4. Today's news of good citizenship & a knighthood to celebrate!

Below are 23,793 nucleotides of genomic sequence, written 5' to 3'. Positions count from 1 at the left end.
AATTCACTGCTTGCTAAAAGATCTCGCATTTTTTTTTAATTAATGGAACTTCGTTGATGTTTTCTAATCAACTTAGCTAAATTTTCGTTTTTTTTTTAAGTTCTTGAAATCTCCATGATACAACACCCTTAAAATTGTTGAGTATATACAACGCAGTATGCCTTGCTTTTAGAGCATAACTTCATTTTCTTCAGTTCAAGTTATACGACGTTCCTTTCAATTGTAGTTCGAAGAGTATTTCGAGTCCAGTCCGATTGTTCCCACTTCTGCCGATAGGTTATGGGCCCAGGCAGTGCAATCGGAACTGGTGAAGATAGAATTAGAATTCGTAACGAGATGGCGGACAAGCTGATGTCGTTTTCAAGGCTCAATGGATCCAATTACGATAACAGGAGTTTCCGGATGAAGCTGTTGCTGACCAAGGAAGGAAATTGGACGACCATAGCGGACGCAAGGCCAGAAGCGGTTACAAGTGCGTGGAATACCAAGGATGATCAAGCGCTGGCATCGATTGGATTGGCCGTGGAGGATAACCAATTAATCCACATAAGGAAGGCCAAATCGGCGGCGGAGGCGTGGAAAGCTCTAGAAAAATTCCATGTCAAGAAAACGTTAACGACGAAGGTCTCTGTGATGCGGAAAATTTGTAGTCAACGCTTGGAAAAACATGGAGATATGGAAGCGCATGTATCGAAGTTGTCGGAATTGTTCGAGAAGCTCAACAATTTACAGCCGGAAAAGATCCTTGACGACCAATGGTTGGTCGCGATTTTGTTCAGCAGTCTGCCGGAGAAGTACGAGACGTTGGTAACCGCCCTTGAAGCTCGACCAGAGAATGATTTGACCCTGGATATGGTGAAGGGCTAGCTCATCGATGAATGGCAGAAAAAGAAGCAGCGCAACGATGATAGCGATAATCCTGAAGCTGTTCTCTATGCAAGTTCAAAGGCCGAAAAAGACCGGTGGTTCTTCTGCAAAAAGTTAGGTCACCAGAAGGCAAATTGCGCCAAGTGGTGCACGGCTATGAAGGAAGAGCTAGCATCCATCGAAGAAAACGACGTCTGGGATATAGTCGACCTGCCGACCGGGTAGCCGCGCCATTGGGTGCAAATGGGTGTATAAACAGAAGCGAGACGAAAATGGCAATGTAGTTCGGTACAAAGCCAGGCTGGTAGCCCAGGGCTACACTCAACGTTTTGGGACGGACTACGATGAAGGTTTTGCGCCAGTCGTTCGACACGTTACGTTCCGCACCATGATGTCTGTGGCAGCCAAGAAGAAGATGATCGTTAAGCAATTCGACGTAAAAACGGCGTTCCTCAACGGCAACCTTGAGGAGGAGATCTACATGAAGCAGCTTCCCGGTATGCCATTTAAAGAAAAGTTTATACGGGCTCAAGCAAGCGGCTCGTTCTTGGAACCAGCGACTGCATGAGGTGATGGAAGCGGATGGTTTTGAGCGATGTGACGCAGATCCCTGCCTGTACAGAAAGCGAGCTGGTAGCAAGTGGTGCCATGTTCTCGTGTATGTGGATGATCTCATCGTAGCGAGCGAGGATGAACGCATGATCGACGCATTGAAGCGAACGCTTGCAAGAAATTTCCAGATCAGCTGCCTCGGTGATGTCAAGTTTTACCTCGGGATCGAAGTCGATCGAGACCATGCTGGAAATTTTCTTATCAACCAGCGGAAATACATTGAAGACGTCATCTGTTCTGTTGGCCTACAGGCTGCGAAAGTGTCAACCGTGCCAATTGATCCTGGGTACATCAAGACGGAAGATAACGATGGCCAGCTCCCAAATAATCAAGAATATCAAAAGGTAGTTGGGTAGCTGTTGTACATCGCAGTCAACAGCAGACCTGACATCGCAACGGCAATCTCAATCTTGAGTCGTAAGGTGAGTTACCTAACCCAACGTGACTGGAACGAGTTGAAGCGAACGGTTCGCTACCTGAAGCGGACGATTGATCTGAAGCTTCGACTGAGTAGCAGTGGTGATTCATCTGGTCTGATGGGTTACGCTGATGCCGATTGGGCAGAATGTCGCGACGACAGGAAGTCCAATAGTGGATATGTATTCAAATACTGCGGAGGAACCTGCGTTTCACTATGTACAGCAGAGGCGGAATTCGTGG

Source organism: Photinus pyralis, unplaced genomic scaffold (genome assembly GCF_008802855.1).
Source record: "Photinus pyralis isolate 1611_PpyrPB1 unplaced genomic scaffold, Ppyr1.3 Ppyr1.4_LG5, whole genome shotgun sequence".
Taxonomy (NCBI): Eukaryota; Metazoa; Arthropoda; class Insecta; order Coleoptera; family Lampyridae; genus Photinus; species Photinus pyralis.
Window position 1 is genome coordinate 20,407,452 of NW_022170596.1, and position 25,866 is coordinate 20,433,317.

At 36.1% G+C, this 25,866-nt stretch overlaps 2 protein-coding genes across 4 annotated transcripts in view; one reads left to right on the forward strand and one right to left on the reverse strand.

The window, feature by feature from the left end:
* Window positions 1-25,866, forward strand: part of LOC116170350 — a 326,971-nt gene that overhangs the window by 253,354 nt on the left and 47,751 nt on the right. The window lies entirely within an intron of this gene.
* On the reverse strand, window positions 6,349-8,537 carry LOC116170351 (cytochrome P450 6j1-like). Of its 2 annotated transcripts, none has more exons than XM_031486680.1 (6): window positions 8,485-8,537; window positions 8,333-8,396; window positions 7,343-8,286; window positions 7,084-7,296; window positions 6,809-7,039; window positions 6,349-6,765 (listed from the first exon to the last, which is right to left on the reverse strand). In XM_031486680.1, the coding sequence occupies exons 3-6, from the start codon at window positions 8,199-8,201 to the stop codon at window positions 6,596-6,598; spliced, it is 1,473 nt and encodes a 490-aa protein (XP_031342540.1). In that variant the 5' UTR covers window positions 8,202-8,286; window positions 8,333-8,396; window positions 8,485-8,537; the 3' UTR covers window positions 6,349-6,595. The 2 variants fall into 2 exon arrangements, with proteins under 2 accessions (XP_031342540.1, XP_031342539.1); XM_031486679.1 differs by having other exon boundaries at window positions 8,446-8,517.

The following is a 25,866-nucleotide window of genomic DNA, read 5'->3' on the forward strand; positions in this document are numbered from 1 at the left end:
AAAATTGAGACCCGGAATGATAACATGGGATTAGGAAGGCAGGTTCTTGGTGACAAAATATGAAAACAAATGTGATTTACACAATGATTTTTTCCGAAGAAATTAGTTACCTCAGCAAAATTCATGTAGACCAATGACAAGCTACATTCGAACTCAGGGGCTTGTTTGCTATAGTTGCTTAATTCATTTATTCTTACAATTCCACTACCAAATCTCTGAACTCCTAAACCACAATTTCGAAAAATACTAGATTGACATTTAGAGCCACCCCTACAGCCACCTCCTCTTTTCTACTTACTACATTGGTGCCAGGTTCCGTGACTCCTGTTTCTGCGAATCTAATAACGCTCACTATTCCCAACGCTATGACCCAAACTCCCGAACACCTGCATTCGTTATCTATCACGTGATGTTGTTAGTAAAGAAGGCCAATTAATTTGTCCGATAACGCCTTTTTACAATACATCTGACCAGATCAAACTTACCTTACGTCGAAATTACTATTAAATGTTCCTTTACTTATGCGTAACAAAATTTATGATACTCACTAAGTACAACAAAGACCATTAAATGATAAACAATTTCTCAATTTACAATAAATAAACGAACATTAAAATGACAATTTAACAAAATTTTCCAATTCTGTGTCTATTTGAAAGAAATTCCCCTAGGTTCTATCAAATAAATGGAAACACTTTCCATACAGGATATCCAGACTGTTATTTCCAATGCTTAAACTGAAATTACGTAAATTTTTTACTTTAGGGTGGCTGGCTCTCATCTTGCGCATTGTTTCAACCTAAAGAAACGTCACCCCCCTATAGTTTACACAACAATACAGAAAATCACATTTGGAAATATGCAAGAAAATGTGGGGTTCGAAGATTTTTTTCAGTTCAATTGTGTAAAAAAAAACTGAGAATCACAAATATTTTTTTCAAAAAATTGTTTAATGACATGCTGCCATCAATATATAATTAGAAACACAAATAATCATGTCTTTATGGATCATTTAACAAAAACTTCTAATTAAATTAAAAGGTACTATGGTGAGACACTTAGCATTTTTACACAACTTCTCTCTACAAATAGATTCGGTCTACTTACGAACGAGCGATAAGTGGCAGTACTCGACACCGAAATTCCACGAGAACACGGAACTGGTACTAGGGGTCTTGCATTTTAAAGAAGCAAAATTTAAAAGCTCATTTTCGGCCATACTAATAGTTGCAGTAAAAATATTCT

5. Freiherr, I don't see an Order of Ismail breast star among General Sir Francis Reginald Wingate's awards. In my brief research on Wingate, I could not find that he had been awarded the Order of Ismail, unlike other later Governors General of the Sudan; Sir Geoffrey Francis Archer, Sir John Loader Maffey, and Lieutenant-Colonel Sir George Stewart Symes who were awarded the Grand Cordon of the Order of Ismail, as shown in my previous post of 25 Novemeber, 2019 on this thread. The only Egyptian honors that Wingate was awarded were the Grand Cordon of the Order of the Nile in 1915 and the Grand Cordon of the Order of Mohammed Ali in 1917 (noted in my post of 25 November, 2019), and he is shown wearing those breast stars in the 2nd photo you included above.